If you’ve ever looked at the parts of an exterior door, especially at its threshold, then you know exactly what I’m talking about. It’s the part that woodworkers and do-it-yourselfers usually mess up. It’s usually the very last thing you see when you look at the door, so it deserves more attention than it normally receives. While there are many things that can go wrong with this crucial component of the doorway, the most common is probably the “backlift”. So in this article I’m going to show you what parts of a door threshold should you keep, and which parts of the door need to be replaced.
The backlift is the heavy part of a door that rests on the frame. Its job is to keep the door handle closed so that the wood rot doesn’t compromise the rest of the door. On a new door, the wood rot should have started pretty good before your door was installed. If it hasn’t, then the backlift has to be adjusted. Adjusting the backlift involves lifting and lowering the door handle in order to make sure that the wood rot doesn’t compromise the integrity of the door.
There are two basic parts that determine how much effort is required to properly adjust the backlift. The first is the door handle. The larger the door handle, the less effort is required to lift the door. This is because as you can imagine, a larger door handle exerts a greater force on the door itself, exerting a larger downward pressure. This works against the wood rot, since it tries to live with the little bit of downward pressure that the door is exerting. This little bit of pressure makes it more likely for the wood rot to start.
However, as you may also know, there are other things that contribute to the onset of wood rot, and these are beyond the scope of this article. What you can do, though, is get the backlift operating at the correct angle. That is, if you want to keep your door threshold level and clean. In order to achieve this, you want the knob to lift and lower as necessary. When the knob starts to rise, the backlift must be adjusted. Likewise, when the knob goes down, the backlift has to be adjusted.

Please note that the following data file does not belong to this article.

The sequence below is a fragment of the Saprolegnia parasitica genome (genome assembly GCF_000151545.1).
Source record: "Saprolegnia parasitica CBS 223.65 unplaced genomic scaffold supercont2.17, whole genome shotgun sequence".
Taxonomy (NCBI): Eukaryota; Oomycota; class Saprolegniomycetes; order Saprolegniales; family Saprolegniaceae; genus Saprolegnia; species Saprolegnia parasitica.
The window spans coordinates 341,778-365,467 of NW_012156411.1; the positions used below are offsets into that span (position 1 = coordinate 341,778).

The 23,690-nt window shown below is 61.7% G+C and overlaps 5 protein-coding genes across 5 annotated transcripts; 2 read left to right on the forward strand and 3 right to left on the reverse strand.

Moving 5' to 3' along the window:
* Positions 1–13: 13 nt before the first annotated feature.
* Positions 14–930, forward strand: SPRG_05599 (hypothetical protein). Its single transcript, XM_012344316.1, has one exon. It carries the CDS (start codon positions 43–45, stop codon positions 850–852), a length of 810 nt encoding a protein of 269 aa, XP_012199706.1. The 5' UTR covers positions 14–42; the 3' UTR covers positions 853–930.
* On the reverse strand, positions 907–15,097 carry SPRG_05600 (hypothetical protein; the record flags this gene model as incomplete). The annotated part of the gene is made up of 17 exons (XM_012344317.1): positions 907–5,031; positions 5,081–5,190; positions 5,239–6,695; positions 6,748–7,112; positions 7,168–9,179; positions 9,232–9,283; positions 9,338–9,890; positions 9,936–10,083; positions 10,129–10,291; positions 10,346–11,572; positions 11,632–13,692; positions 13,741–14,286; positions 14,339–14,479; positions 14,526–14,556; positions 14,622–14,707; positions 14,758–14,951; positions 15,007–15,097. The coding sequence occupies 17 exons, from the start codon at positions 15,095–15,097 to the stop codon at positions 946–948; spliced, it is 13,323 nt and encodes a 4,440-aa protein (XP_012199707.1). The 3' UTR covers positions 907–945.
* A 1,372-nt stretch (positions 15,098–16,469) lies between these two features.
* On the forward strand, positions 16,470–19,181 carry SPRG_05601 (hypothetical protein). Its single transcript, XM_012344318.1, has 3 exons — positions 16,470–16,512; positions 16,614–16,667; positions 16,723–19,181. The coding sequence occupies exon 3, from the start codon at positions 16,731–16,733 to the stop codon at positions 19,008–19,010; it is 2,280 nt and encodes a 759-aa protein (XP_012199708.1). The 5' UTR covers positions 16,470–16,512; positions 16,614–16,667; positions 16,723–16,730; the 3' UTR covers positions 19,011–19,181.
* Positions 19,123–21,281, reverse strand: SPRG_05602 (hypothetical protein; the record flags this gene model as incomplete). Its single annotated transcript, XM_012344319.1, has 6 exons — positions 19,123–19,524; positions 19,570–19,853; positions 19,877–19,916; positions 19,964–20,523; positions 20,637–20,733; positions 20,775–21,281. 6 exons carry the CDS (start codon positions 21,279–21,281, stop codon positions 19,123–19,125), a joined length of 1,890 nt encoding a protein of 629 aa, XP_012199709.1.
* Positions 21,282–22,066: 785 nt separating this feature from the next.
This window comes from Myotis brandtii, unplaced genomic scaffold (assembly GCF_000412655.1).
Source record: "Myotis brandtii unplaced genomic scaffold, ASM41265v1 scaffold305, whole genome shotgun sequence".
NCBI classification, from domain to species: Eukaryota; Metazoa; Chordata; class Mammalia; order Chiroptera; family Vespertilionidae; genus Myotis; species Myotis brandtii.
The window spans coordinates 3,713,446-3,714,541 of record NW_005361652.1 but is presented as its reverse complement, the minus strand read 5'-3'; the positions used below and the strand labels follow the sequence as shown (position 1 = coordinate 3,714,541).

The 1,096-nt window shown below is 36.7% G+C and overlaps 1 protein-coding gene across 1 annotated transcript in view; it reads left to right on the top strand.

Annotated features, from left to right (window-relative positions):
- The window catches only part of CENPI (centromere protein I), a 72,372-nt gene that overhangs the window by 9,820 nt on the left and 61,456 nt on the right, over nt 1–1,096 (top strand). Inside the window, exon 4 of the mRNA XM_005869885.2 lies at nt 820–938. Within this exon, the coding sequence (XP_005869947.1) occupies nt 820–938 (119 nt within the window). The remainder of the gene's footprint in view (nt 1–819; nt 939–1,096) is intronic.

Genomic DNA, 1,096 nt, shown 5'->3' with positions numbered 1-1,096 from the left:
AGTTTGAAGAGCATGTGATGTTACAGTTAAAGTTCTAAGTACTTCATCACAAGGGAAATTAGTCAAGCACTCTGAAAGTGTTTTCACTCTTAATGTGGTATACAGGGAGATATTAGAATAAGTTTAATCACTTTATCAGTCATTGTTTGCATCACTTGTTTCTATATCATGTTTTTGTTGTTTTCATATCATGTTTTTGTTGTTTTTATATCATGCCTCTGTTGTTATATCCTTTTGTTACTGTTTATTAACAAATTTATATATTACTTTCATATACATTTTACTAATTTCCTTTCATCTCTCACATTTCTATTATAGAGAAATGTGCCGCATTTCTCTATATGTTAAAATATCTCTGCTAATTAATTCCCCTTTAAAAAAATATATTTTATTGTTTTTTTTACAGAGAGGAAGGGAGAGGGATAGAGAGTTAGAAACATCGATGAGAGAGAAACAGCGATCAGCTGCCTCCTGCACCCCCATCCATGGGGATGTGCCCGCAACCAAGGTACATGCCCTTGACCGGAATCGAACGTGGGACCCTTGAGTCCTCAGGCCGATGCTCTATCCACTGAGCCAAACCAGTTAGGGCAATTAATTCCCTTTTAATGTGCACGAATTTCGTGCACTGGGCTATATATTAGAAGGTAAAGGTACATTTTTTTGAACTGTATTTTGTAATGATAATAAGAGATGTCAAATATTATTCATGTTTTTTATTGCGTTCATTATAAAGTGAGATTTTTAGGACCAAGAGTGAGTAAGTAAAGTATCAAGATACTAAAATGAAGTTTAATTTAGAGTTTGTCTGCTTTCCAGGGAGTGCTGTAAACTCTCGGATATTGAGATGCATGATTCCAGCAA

The reason this is so important is that it means that there is a limit to the amount of wood rot that can take place. If the threshold is too low, some or all of the energy that the knob uses will be wasted. If the threshold is too high, the wood rot will simply continue moving upward, making the problem worse. Thus, one has to strike a balance between the two. This is something that is best done by consulting an expert, or by taking advantage of a knob that has been designed to be effective within certain parameters.
Beyond the question of wood rot, there are a couple of other issues with high thresholds. For starters, it is possible that the structure of the threshold could be in poor condition, and that the door is coming loose on its hinges. As with the rot issue, this requires a professional inspection to be totally sure that the problem is beyond repair. However, there is a potential for damage to the door itself, so this should be taken into account as well.
Finally, one needs to recognize that the parts of a door threshold can vary according to the type of door. There are some that open inward, like pocket doors or French doors. Other doors open outward (like the majority of patio doors), and this means that there are different parts that will need to be addressed.
To address all of the issues that you have identified, you need to consider each part individually. Some of them will be more important than others. For example, the threshold may simply need to be shimmed to get rid of snow, and then painted to match your home. Other components may be more complicated, like internal hinges or internal tracks, and if these pieces are damaged, they will need to be replaced.